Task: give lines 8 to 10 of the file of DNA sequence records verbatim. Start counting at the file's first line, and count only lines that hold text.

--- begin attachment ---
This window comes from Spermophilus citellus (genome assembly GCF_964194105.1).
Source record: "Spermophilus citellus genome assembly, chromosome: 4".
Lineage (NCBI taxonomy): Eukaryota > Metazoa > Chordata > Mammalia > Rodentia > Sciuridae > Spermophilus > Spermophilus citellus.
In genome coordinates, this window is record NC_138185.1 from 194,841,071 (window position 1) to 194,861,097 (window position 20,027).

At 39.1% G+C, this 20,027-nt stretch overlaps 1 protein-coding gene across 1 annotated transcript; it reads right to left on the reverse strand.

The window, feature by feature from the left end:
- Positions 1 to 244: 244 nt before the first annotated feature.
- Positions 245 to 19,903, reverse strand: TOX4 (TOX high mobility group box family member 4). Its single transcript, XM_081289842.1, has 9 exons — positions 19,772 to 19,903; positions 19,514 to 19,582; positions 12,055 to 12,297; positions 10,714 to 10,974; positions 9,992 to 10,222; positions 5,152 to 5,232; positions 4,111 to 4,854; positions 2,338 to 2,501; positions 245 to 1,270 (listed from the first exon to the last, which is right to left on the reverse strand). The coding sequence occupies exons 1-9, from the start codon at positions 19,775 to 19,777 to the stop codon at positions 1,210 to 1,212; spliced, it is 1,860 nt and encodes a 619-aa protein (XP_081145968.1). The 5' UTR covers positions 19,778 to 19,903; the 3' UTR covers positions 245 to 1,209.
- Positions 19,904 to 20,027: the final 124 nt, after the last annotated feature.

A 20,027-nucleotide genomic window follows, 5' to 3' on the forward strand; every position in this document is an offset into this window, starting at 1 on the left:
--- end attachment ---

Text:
- Positions 245 to 19,903, reverse strand: TOX4 (TOX high mobility group box family member 4). Its single transcript, XM_081289842.1, has 9 exons — positions 19,772 to 19,903; positions 19,514 to 19,582; positions 12,055 to 12,297; positions 10,714 to 10,974; positions 9,992 to 10,222; positions 5,152 to 5,232; positions 4,111 to 4,854; positions 2,338 to 2,501; positions 245 to 1,270 (listed from the first exon to the last, which is right to left on the reverse strand). The coding sequence occupies exons 1-9, from the start codon at positions 19,775 to 19,777 to the stop codon at positions 1,210 to 1,212; spliced, it is 1,860 nt and encodes a 619-aa protein (XP_081145968.1). The 5' UTR covers positions 19,778 to 19,903; the 3' UTR covers positions 245 to 1,209.
- Positions 19,904 to 20,027: the final 124 nt, after the last annotated feature.

A 20,027-nucleotide genomic window follows, 5' to 3' on the forward strand; every position in this document is an offset into this window, starting at 1 on the left: